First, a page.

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No, no: we would never suggest that the music of the Swedish composer Dag Wirén (1905-1986) was in the slightest bit avant-garde. On the contrary, he always strove to write music which, while certainly novel, made for pleasant listening, without either dogma, or pedagogy, or a particular method. His oeuvre, more remarkable for its quality than its quantity, contains five symphonies, of which the Third from 1944 is presented here, and above all the renowned Divertimento for strings from 1957, in which one can discern the legacy of Grieg or Dvořák just as much as Honegger, whom Wirén venerated, or other musicians from the Group of Six; or indeed Shostakovitch in his more wily moments. The writing shares more than a few family resemblances with Jean Françaix, in its impeccable harmonic, thematic and architectural conceptions, all while retaining its light and transparent spirit. During his lifetime, his rejection of the avant-garde was a black mark against his name; but thirty years on from his death, this kind of consideration is no longer relevant. We can finally rediscover Wirén for what he is: an excellent composer. To cut a long story short, it was he who wrote the score to Absent Friend which was Sweden's entry for the 1965 Eurovision Song Contest – which was won by France Gall, under the flag of Luxembourg, and not of France, as it happens – Absent Friend was neither strictly pop, nor variety, but a piece of pure classical romance, a tragic waltz sung by a truly great operatic baritone, Ingvar Wixell, accompanied by an exclusively classical orchestra, without drums or anything of the sort! © SM/Qobuz

Symphonic Music - Released January 5, 2018 | Chandos

Booklet Distinctions 5 de Diapason - Exceptional sound
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This much awaited recording offers keenly idiomatic performances of the most famous works by Grieg, played by the composer’s own orchestra, the Bergen Philharmonic, and its Chief Conductor, Edward Gardner. The drama and passion of such favourite pieces as the incidental music to Peer Gynt and the Piano Concerto are superbly captured in surround-sound with exemplary Chandos sound quality. Unlike most existing recordings, offering only the orchestral suites, this disc presents numerous extra excerpts from Peer Gynt, which follow the sequence of Henrik Ibsen‘s dramatic poem, including sections for the unique Norwegian "Hardanger Fiddle". Having collaborated with the orchestra on several occasions, Jean-Efflam Bavouzet is the soloist in the Piano Concerto, a piece that stands out as a shining example of a single great thought captured and expressed in music. The power of this conception is evident throughout the concerto in the pianist’s faithful, yet highly romantic interpretation. © Chandos

Symphonic Music - Released October 6, 2017 | Chandos

Booklet Distinctions Diapason d'or - Exceptional sound - 5 Sterne Fono Forum Klassik
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Vaughan Williams’ seventh symphony (1951), Sinfonia Antartica, reuses numerous materials from the stunning piece the composer wrote in 1948 for the film Scott of the Antarctic. Therefore none will be surprised by the extraordinarily visual orchestration and theme, which any listener – even ignoring the title or cinematographic influence – will immediately associate with vast windy flatlands, scintillating icy lights, Antarctica in all its splendour – and dangers, as Scott’s expedition ended tragically, that’s the least one can say. As a complement to the programme, the Bergen Philharmonic Orchestra (where they are used to the great cold!) and Andrew Davis provide us with Vaughan Williams’s Concerto For Two Pianos: initially created in 1933 for a single piano, the work was adapted to two pianos in 1946 in light of the tremendous difficult piano part, and the composer also took the opportunity to change a few sections. Here it is performed by two Canadians, Louis Lortie and Hélène Mercier. And finally you’ll discover the Four Last Songs sung by Roderick Williams, a kind of Vaughanwilliamsian equivalent to Strauss’ own Four Last Songs, even though Vaughan Williams’ four songs were first orchestrated after his death, by Anthony Payne in 2013 – scrupulously following the composer’s orchestral habits. A beautiful musical testament, created during the last few months of his life. © SM/Qobuz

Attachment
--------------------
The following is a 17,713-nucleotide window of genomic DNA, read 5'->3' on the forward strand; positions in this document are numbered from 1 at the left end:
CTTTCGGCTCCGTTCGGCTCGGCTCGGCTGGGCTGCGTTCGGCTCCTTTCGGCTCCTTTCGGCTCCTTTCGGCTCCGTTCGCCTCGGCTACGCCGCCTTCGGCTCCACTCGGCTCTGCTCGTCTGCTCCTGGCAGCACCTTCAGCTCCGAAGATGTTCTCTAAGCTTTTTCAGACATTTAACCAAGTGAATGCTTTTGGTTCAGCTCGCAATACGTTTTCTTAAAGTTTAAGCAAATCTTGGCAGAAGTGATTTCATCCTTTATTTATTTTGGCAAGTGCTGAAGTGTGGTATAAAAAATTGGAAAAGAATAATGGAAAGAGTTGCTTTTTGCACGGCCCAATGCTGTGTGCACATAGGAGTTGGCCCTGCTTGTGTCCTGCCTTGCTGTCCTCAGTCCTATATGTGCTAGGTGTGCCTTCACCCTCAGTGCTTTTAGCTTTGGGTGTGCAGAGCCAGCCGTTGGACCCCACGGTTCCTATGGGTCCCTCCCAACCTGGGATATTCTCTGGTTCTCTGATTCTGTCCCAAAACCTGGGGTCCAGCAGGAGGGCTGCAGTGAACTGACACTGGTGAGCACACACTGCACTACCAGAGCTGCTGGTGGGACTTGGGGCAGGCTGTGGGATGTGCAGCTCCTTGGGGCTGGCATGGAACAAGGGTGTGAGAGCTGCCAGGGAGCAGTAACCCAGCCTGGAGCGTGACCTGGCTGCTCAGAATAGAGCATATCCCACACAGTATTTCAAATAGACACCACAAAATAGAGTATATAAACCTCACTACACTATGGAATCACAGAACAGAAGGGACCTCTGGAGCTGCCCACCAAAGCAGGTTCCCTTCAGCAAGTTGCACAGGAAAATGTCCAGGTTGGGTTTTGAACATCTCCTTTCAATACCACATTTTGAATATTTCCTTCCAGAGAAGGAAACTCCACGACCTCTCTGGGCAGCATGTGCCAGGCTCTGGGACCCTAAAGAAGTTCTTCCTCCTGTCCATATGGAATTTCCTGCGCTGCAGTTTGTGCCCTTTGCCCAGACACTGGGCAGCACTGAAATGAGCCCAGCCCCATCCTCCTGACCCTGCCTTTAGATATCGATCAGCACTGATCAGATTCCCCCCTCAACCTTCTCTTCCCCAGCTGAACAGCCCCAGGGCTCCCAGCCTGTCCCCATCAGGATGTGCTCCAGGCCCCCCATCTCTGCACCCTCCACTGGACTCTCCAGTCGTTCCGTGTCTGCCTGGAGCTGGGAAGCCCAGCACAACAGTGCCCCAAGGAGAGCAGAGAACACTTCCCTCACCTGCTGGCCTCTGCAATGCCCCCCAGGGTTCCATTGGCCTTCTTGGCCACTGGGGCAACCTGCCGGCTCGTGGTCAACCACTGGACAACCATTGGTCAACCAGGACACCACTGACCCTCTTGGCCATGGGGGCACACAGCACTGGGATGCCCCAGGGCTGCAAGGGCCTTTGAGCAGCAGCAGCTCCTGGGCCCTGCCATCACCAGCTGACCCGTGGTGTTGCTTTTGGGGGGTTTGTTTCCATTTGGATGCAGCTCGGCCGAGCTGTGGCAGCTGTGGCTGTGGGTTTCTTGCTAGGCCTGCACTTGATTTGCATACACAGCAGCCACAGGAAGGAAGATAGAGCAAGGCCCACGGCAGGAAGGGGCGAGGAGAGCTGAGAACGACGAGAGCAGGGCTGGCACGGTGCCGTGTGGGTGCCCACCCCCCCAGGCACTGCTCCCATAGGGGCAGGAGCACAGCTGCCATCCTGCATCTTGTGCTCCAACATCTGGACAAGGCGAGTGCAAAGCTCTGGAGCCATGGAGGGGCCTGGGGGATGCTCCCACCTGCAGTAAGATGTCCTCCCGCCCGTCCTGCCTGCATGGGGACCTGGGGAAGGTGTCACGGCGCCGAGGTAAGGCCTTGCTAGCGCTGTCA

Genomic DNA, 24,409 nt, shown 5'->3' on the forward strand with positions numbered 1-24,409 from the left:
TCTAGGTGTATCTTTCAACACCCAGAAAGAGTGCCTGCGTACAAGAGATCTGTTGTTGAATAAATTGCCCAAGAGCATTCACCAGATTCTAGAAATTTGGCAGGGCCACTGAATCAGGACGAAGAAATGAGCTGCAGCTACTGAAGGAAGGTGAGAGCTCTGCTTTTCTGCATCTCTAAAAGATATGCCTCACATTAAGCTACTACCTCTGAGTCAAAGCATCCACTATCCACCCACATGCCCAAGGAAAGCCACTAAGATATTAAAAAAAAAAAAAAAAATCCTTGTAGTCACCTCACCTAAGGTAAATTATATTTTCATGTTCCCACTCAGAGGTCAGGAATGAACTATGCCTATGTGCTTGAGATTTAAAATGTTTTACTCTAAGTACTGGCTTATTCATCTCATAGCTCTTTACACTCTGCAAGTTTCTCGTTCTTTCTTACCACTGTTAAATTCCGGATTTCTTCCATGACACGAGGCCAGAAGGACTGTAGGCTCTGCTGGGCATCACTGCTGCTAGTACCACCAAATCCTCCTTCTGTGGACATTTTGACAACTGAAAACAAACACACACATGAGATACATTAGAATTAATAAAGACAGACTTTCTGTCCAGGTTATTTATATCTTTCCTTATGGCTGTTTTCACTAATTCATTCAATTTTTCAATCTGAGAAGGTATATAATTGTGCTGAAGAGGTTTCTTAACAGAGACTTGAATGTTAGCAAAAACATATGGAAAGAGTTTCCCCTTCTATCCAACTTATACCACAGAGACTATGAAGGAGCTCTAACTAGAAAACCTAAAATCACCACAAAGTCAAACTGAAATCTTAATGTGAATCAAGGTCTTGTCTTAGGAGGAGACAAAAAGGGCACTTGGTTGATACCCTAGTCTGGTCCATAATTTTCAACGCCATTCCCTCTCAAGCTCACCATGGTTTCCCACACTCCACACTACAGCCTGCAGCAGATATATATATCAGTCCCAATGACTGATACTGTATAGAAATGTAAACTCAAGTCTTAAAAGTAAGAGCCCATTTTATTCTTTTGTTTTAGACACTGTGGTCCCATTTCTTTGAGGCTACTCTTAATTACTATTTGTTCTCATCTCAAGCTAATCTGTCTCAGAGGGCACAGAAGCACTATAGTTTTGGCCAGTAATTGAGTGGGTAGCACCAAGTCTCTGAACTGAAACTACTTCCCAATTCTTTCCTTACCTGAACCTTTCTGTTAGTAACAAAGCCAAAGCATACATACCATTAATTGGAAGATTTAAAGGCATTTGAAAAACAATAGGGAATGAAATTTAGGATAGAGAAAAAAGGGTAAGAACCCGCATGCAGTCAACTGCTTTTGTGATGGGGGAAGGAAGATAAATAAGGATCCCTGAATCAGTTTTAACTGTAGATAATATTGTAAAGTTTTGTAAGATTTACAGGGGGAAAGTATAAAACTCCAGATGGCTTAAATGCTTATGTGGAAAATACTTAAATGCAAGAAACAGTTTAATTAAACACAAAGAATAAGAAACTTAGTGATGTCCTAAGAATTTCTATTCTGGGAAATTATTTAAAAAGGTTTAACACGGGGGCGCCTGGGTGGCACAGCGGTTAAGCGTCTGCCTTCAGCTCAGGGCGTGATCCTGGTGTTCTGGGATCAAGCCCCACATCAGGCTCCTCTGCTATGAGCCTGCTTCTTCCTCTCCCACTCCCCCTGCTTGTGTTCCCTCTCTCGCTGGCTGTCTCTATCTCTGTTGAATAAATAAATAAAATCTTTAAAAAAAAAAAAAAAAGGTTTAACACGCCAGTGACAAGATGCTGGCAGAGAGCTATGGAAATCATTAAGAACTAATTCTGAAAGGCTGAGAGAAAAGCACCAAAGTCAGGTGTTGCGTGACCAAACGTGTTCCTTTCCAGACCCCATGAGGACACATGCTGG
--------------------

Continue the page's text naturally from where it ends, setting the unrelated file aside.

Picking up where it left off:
Symphonic Music - Released May 5, 2017 | PentaTone

Booklet Distinctions 5 de Diapason - 4 étoiles de Classica - Exceptional sound
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Symphonic Music - Released June 3, 2016 | BIS

Booklet Distinctions 5 de Diapason - Exceptional sound - 5 Sterne Fono Forum Klassik
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Symphonic Music - Released February 5, 2013 | Naxos

Booklet Distinctions Diapason découverte - 4 étoiles de Classica - Exceptional sound - La Clef du mois RESMUSICA
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Symphonic Music - Released October 9, 2012 | Zig-Zag Territoires

Hi-Res Booklet Distinctions 4F de Télérama - 4 étoiles de Classica - Exceptional sound - Hi-Res Audio

Symphonic Music - Released October 2, 2012 | SDG

Distinctions 5 de Diapason - Gramophone Editor's Choice - Exceptional sound
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Symphonic Music - Released May 8, 2012 | Naxos

Booklet Distinctions 4 étoiles de Classica - Exceptional sound - Hi-Res Audio - La Clef du mois RESMUSICA
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Symphonic Music - Released March 20, 2012 | harmonia mundi

Hi-Res Booklet Distinctions Diapason d'or - 4 étoiles de Classica - Exceptional sound - Hi-Res Audio
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Symphonic Music - Released March 5, 2012 | Sony Classical

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Symphonic Music - Released February 7, 2012 | BIS

Booklet Distinctions 5 de Diapason - 4 étoiles de Classica - Exceptional sound
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Symphonic Music - Released November 1, 2011 | Glossa

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Symphonic Music - Released June 7, 2011 | BR-Klassik

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Symphonic Music - Released June 7, 2011 | Chandos

Booklet Distinctions 5 de Diapason - Choc de Classica - Exceptional sound - Hi-Res Audio
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Symphonic Music - Released March 1, 2011 | Chandos

Booklet Distinctions Choc de Classica - Exceptional sound - Hi-Res Audio